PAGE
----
Three more proverbs from the Suda
“Melei: It means “it seems” and is used this way in Homer. It also appears in a proverb: “None of these things matter more to me than I do to frogs in the marshes.”
Μέλει: ἔοικεν. οὕτω τέθειται παρ’ Ὁμήρῳ. καὶ παροιμία: μέλει μοι τῶν τοιούτων οὐδὲν ἧττον ἢ τῶν ἐν τοῖς τέλμασι βατράχων.
“Meta Lesbion ôdon: ‘After the Lesbian singer’. A proverb spoken for those who come in second. For the Spartans used to summon Lesbian citharodes. This is because when the city was divided in conflict their oracle instructed them to send for a singer from Lesbos. They summoned Terpander from Antissa—he was in exile for blood-crime—and listened to him in their mess-halls and were reunited. So, the Spartans, when they were divided in strife, summoned the musician Terpander from Lesbos and he brought harmony to their minds and stopped the conflict. Every time the Spartans heard any singer after that, they said he came [second] “after the Lesbian singer.”
Μετὰ Λέσβιον ᾠδόν: παροιμία λεγομένη ἐπὶ τῶν τὰ δεύτερα φερομένων· οἱ γὰρ Λακεδαιμόνιοι τοὺς Λεσβίους κιθαρῳδοὺς πρώτους προσεκαλοῦντο· ἀκαταστατούσης γὰρ τῆς πόλεως αὐτῶν χρησμὸς ἐγένετο τὸν Λέσβιον ᾠδὸν μεταπέμπεσθαι· οἱ δ’ ἐξ ᾿Αντίσσης Τέρπανδρον ἐφ’ αἵματι φεύγοντα μεταπεμψάμενοι ἤκουον αὐτοῦ ἐν τοῖς συσσιτίοις καὶ κατεστάλησαν. ὅτι οἱ Λακεδαιμόνιοι στασιάζοντες μετεπέμψαντο ἐκ Λέσβου τὸν μουσικὸν Τέρπανδρον, ὃς ἥρμοσεν αὐτῶν τὰς ψυχὰς καὶ τὴν στάσιν ἔπαυσεν. εἴποτε οὖν μετὰ ταῦτα μουσικοῦ τινος ἤκουον οἱ Λακεδαιμόνιοι, ἔλεγον μετὰ Λέσβιον ᾠδόν.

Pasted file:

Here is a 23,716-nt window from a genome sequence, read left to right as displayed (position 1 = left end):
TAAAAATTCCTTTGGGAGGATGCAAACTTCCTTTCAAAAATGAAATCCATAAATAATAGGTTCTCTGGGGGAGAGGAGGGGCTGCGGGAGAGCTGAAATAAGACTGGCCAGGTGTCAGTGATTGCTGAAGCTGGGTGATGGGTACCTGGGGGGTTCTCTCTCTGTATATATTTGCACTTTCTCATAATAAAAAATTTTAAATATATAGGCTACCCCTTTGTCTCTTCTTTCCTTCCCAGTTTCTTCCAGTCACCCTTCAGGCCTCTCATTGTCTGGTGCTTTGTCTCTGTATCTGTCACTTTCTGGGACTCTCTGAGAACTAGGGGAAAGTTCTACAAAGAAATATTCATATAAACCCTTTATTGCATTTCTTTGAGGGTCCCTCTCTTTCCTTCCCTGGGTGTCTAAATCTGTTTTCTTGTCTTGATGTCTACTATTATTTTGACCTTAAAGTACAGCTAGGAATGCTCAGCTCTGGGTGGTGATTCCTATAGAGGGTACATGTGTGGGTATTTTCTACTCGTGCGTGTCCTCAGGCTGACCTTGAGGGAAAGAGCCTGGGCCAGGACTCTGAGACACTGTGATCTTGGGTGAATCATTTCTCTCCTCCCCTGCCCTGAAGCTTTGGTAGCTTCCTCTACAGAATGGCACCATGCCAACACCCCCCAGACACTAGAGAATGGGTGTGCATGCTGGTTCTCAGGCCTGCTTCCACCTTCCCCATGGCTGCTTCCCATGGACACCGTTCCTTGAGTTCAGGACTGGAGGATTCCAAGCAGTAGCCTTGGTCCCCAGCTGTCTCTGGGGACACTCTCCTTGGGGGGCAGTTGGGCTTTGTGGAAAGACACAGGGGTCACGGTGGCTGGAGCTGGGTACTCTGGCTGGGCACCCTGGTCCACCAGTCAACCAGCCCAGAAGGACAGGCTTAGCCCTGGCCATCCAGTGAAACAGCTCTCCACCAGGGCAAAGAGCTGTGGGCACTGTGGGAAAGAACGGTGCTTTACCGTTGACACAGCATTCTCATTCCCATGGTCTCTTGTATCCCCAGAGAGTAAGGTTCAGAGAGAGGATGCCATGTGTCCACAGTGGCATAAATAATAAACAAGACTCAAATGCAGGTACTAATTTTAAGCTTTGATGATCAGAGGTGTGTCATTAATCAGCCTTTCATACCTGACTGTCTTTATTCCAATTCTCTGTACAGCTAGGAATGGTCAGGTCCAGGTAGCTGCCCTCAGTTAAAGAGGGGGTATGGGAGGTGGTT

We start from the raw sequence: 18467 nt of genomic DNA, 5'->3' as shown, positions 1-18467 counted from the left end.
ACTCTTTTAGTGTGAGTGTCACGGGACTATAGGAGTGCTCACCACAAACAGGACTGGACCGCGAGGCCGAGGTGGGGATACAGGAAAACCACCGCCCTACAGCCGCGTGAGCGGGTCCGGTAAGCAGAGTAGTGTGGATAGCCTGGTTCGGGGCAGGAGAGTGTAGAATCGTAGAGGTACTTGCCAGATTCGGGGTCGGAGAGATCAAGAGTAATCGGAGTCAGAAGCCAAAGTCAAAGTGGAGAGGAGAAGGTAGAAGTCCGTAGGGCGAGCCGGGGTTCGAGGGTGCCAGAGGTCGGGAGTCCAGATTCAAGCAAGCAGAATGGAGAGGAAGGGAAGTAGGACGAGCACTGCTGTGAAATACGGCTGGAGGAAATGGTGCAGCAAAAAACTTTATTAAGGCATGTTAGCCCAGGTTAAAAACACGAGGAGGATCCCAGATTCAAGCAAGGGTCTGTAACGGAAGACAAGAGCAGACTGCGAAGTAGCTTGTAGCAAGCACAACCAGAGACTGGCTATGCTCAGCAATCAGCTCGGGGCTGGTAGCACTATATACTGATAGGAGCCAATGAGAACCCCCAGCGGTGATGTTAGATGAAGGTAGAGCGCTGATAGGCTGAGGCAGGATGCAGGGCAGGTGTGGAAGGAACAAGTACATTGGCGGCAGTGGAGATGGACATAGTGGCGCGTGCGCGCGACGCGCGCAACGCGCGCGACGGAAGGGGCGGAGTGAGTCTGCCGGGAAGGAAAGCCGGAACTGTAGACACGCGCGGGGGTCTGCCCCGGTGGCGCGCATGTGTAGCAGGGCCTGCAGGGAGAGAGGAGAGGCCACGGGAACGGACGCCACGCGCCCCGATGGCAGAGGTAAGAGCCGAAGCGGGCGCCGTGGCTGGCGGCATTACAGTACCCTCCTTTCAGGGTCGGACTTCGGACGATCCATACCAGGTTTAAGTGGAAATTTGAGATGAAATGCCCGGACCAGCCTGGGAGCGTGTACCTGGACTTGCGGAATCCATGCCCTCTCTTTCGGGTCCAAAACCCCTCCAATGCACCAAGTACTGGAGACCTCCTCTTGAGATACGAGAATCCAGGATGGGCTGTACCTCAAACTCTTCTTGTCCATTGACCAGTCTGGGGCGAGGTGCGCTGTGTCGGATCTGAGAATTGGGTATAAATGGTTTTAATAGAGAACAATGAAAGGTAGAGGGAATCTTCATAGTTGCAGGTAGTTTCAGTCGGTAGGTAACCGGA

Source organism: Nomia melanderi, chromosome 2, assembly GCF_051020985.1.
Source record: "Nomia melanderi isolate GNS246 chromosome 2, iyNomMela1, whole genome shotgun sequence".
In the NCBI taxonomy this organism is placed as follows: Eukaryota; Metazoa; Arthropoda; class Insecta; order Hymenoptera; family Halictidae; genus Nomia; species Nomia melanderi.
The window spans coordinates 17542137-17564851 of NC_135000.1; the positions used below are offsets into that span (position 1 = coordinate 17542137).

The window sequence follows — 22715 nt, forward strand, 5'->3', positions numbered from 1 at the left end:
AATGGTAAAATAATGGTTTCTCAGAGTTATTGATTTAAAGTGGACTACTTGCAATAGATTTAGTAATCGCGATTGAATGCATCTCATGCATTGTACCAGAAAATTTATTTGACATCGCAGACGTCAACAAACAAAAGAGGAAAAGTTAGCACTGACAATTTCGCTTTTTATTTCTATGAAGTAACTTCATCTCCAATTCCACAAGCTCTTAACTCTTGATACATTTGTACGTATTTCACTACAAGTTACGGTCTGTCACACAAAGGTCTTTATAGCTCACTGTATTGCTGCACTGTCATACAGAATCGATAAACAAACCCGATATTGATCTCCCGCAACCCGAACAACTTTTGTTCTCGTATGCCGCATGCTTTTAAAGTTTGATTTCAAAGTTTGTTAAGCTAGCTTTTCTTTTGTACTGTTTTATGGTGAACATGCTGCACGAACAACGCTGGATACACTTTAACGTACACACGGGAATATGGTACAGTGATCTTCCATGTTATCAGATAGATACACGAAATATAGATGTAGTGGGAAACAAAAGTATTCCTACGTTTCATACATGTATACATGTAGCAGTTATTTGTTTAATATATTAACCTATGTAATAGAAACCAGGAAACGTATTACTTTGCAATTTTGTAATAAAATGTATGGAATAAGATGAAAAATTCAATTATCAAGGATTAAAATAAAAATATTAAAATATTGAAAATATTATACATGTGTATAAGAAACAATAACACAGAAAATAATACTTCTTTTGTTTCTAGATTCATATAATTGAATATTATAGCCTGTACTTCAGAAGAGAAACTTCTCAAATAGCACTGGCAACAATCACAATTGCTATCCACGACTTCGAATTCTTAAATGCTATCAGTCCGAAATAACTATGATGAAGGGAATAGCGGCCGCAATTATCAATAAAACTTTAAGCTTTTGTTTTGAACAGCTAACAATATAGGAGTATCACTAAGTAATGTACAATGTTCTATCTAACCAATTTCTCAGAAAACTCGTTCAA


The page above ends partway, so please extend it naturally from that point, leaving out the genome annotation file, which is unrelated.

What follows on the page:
“Drinking water in moderation, but eating bread without end.”
“This line developed into a proverb from an oracle which the god delivered to the men of Sybaris. For they perished at the hands of the men of Kroton because they were sacrilegious and drunkards. This was the prophecy given to the men who fled.”
Μέτρῳ ὕδωρ πίνοντες, ἀμετρίαν δὲ μᾶζον ἔδοντες:οὗτος ὁ στίχος εἰς παροιμίαν περιέστη ἔκ τινος χρησμοῦ, ὃν ἀνεῖλεν ὁ θεὸς Συβαρίταις· ὑβρισταὶ γὰρ ὄντες καὶ ἀμετροπόται ἀπώλοντο ὑπὸ Κροτωνιατῶν. τοῖς οὖν διαφυγοῦσιν αὐτῶν οὕτως ἐχρήσθη.
One thought on “Frogs, A Singer from Lesbos, and Endless Bread (More Proverbs)”
Now a bit off topic, but I had always wondered which came first, Bread or Beer? I guess the latest findings point to beer, so gives additional meanings to mead-halls, ale benches and so on in Gilgamesh and Beowulf…